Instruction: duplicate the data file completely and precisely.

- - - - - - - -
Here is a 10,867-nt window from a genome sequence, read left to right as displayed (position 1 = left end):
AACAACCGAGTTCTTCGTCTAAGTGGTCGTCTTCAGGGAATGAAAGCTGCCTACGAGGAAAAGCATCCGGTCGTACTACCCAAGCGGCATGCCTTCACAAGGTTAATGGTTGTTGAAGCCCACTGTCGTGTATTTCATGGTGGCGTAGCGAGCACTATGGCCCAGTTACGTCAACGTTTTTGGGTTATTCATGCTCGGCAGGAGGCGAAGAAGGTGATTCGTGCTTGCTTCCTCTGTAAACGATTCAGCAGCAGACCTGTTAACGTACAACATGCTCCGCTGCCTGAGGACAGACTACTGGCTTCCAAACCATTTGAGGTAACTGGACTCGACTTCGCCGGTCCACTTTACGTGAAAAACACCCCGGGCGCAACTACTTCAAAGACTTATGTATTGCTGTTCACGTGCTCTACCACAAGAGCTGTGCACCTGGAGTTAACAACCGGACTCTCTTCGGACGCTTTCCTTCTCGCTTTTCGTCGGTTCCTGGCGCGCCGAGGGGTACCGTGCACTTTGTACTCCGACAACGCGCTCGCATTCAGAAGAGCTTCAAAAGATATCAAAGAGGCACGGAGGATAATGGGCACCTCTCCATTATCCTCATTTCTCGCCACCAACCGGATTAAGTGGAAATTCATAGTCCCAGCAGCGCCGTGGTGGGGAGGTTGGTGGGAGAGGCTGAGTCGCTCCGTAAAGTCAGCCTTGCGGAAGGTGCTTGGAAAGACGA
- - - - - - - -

Here is a 10,867-nt window from a genome sequence, read left to right as displayed (position 1 = left end):
AACAACCGAGTTCTTCGTCTAAGTGGTCGTCTTCAGGGAATGAAAGCTGCCTACGAGGAAAAGCATCCGGTCGTACTACCCAAGCGGCATGCCTTCACAAGGTTAATGGTTGTTGAAGCCCACTGTCGTGTATTTCATGGTGGCGTAGCGAGCACTATGGCCCAGTTACGTCAACGTTTTTGGGTTATTCATGCTCGGCAGGAGGCGAAGAAGGTGATTCGTGCTTGCTTCCTCTGTAAACGATTCAGCAGCAGACCTGTTAACGTACAACATGCTCCGCTGCCTGAGGACAGACTACTGGCTTCCAAACCATTTGAGGTAACTGGACTCGACTTCGCCGGTCCACTTTACGTGAAAAACACCCCGGGCGCAACTACTTCAAAGACTTATGTATTGCTGTTCACGTGCTCTACCACAAGAGCTGTGCACCTGGAGTTAACAACCGGACTCTCTTCGGACGCTTTCCTTCTCGCTTTTCGTCGGTTCCTGGCGCGCCGAGGGGTACCGTGCACTTTGTACTCCGACAACGCGCTCGCATTCAGAAGAGCTTCAAAAGATATCAAAGAGGCACGGAGGATAATGGGCACCTCTCCATTATCCTCATTTCTCGCCACCAACCGGATTAAGTGGAAATTCATAGTCCCAGCAGCGCCGTGGTGGGGAGGTTGGTGGGAGAGGCTGAGTCGCTCCGTAAAGTCAGCCTTGCGGAAGGTGCTTGGAAAGACGA